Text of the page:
As we exited Schofield Pass, I happened to be glancing at the VSI (I was diligent as that is the most sensitive indicator of climbing or descending) when the bottom fell out. My VSI pegged at -2,000 fpm. I had the presence of mind to do what I had been taught. Loosen your deathgrip! We flew through this downdraft and out the other side in a couple of seconds but not before all three of us hit the ceiling of the aircraft and went scrambling for our seat belts and the camera rig. Imagine a leaf caught in a wind gust. I am convinced if I had tried to resist the downdraft that we might still be there. We flew around the east side of Crested Butte ski resort and on to Gunnison.
The challenge at Gunnison is that there is a mountain in the middle of the left downwind and the approach plate says: “turn base when you see the small building.” You lose sight of the runway as you fly around this “hill.” Otherwise this is a great runway 24 – 9,400 ft x 150 ft.
After lunch, we departed for Salida’s Alexander Field (ANK), a beautiful mountain valley airport at the south end of the Arkansas River Valley. We flew through Monarch Pass (11,312 ft road elevation, and the Colorado Airport Directory reports that “Monarch Pass has had a historically high number of crashes.”) and then left downwind to runway 24. This challenge here is a 300+ foot drop off on the approach end of runway 24, so with winds from the west you can expect a 300-400 feet per minute downdraft just as you are preparing to flare. No problem: with a 7,351-foot-long runway, you can just land long. We stopped in at the FBO and bought a great book on mountain flying accidents. Howard knew the author of Flying Colorado Mountain Weather, Margaret W. Lamb.
Our next stop was the infamous Leadville, Colorado (LXV, 9,934 ft) airport. This is the highest commercial airport in North America. The flight from Alexander at 7,523 ft to Leadville (with a pattern altitude of 10,934 ft) is only about 45 nautical miles, but the climb is a real effort for a normally-aspirated engine.
This is where we really practiced orographic lift (think gliders riding thermals). We were flying up the Arkansas River valley with the Collegiate Peaks 10 miles to the west and the Horseshoe Mountains to the east. We tried to stay as close to the eastern ridge as possible to ride the uplift coming up from the valley without getting caught in the rollers over the eastern ridge. We actually were getting almost 1,000 feet per minute at that rate. I had not seen that all day! The landing was planned for a high cros wind but the runway (Rwy 34, 6,400 x 75 ft) is protected by lodgepole pines, so the winds dropped just before flare.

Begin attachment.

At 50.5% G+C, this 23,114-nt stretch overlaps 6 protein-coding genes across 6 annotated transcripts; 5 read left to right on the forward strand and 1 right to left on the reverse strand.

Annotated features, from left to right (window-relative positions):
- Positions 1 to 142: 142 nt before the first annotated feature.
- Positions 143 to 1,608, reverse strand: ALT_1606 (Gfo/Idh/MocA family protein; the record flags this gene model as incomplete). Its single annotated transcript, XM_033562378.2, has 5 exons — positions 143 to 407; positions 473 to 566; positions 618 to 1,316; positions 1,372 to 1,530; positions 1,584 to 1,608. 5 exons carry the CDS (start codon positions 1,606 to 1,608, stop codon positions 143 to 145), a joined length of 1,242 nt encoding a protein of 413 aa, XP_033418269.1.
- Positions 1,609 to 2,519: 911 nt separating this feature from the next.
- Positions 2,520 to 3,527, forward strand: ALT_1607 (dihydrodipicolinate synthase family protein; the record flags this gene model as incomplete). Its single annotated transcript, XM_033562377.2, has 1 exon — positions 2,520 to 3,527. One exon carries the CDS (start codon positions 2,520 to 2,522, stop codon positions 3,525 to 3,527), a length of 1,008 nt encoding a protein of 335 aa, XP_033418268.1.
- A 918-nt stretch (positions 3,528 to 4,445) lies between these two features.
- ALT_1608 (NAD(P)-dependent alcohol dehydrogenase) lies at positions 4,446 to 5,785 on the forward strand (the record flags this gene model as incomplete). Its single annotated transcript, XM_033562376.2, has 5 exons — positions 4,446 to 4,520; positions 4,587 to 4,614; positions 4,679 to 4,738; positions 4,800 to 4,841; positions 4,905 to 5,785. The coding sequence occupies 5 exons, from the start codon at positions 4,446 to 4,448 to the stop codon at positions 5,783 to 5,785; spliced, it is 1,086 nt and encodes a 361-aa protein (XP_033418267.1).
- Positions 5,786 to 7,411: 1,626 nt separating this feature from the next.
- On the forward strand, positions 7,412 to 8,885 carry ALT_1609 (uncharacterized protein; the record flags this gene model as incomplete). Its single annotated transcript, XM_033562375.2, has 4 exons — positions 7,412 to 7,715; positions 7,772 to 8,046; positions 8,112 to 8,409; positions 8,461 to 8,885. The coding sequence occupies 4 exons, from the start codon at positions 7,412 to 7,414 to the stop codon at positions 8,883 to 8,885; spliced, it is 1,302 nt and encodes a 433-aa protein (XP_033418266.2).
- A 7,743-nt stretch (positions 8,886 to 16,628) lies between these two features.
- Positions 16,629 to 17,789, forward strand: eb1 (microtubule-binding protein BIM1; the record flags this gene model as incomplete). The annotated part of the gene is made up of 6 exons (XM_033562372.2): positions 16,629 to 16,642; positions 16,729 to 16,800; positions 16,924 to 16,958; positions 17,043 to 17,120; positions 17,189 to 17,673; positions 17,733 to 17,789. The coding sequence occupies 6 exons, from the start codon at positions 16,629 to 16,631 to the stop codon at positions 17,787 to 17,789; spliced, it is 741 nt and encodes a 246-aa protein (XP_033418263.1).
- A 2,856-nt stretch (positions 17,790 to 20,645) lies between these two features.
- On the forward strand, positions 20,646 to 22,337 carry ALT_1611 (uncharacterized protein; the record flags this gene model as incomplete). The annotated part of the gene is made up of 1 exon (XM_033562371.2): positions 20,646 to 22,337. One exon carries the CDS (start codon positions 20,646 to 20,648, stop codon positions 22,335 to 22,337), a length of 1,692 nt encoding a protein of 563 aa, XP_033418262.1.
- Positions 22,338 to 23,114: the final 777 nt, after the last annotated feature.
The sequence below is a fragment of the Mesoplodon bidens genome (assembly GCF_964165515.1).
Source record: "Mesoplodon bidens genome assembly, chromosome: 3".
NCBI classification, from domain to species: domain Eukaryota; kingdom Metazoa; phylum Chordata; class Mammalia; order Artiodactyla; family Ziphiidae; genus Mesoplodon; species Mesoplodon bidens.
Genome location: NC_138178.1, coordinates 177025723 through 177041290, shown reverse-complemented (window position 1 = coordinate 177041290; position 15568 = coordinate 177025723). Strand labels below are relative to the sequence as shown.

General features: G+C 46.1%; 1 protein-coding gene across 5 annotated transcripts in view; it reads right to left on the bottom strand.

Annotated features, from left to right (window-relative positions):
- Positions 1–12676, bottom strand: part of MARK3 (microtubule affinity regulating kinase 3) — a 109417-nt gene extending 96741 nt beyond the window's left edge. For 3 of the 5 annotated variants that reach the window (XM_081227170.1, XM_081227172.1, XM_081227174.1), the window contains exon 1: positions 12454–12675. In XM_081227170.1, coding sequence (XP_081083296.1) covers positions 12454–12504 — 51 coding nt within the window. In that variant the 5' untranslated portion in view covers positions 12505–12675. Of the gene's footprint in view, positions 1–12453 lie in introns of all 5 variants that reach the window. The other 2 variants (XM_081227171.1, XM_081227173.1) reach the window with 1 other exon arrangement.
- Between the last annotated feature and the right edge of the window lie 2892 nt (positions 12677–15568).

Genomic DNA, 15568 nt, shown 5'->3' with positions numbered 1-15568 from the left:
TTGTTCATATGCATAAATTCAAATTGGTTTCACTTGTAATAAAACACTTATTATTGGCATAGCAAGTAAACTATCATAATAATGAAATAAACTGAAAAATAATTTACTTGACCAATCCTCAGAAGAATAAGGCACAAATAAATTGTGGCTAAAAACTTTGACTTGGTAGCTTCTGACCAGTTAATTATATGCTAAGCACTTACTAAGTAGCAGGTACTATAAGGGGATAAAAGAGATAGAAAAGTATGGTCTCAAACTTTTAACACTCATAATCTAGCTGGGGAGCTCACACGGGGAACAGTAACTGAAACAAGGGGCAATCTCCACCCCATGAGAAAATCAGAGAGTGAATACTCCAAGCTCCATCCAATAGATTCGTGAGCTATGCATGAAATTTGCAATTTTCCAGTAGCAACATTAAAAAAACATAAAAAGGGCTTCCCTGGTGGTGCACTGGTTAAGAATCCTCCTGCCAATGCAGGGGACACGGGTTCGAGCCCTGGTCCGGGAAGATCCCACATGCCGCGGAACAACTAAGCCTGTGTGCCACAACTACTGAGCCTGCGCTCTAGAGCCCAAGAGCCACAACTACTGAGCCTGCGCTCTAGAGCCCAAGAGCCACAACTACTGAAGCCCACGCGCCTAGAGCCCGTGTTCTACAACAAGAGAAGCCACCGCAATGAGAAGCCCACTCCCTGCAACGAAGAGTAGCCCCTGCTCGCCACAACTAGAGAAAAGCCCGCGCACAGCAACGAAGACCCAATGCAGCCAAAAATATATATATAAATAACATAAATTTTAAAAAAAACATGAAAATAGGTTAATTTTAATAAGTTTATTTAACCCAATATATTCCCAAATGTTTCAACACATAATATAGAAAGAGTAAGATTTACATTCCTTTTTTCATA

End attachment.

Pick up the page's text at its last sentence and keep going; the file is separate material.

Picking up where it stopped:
As we sat at the end of runway 34, we looked at the moving-map Garmin, and noticed that our route home through Fremont and Loveland Pass was blocked by weather. Since we were not test pilots, I looked at Howard and asked what was next. Howard said, “That’s okay, I know another way.”
We departed runway 34 and felt like we were hitching it up all the way down the runway. We spent eight minutes performing a U-turn to the south. Howard pointed to a county road that was headed east and said, “Follow that road.” The road headed toward Mosquito Mountain (13,898). Within about two miles of the mountain, the road took a right turn to the south and over Weston Pass (11,960 road elevation.) We cleared this saddle pass at 12,700 feet! From there it was all downhill to KBJC, Broomfield, and dinner. About this time, we looked over our left shoulders to see what my son called a “funnel from heaven.” It was a shaft of rain, snow, and ice about four miles in diameter over Loveland Pass, our originally planned route home. It seemed like a divine monument to the unpredictability of Rocky Mountain flying that we’d been experiencing all day.
As we were relaxing in the remaining flight to Broomfield, talking about kids and cars, it occurred to my son and me that there are probably a lot of flatlander pilots with a PPL and a plane who figure they could just go do this. After a day of mountain flying, I know that’s dead wrong. This was a trip of a lifetime, and I am really happy we had Howard along as instructor.